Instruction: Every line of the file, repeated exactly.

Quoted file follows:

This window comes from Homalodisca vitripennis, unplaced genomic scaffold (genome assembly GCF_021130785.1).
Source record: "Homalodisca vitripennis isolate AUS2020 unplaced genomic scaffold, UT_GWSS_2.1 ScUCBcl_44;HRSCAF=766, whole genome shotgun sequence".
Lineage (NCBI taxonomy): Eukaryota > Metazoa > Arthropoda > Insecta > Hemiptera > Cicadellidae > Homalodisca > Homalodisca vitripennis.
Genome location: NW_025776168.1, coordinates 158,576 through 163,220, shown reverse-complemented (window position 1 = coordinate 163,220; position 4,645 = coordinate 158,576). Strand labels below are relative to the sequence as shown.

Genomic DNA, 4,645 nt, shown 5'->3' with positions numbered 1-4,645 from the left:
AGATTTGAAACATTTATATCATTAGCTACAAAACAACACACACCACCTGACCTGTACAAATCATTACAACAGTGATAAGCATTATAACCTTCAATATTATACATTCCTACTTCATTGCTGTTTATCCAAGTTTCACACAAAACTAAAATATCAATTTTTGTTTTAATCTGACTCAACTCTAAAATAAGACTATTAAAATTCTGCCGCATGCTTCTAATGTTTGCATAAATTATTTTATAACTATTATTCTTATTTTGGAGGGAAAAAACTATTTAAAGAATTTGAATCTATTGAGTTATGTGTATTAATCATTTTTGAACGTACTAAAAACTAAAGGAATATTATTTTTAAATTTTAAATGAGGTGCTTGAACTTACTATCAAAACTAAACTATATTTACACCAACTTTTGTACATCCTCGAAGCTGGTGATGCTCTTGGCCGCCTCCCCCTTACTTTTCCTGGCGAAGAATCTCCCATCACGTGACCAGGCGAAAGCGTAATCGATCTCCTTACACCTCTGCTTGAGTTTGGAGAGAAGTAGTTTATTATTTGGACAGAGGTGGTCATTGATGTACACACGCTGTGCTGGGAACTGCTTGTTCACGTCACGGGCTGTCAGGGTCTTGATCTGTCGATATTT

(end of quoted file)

This window comes from Homalodisca vitripennis, unplaced genomic scaffold (genome assembly GCF_021130785.1).
Source record: "Homalodisca vitripennis isolate AUS2020 unplaced genomic scaffold, UT_GWSS_2.1 ScUCBcl_44;HRSCAF=766, whole genome shotgun sequence".
Lineage (NCBI taxonomy): Eukaryota > Metazoa > Arthropoda > Insecta > Hemiptera > Cicadellidae > Homalodisca > Homalodisca vitripennis.
Genome location: NW_025776168.1, coordinates 158,576 through 163,220, shown reverse-complemented (window position 1 = coordinate 163,220; position 4,645 = coordinate 158,576). Strand labels below are relative to the sequence as shown.

Genomic DNA, 4,645 nt, shown 5'->3' with positions numbered 1-4,645 from the left:
AGATTTGAAACATTTATATCATTAGCTACAAAACAACACACACCACCTGACCTGTACAAATCATTACAACAGTGATAAGCATTATAACCTTCAATATTATACATTCCTACTTCATTGCTGTTTATCCAAGTTTCACACAAAACTAAAATATCAATTTTTGTTTTAATCTGACTCAACTCTAAAATAAGACTATTAAAATTCTGCCGCATGCTTCTAATGTTTGCATAAATTATTTTATAACTATTATTCTTATTTTGGAGGGAAAAAACTATTTAAAGAATTTGAATCTATTGAGTTATGTGTATTAATCATTTTTGAACGTACTAAAAACTAAAGGAATATTATTTTTAAATTTTAAATGAGGTGCTTGAACTTACTATCAAAACTAAACTATATTTACACCAACTTTTGTACATCCTCGAAGCTGGTGATGCTCTTGGCCGCCTCCCCCTTACTTTTCCTGGCGAAGAATCTCCCATCACGTGACCAGGCGAAAGCGTAATCGATCTCCTTACACCTCTGCTTGAGTTTGGAGAGAAGTAGTTTATTATTTGGACAGAGGTGGTCATTGATGTACACACGCTGTGCTGGGAACTGCTTGTTCACGTCACGGGCTGTCAGGGTCTTGATCTGTCGATATTT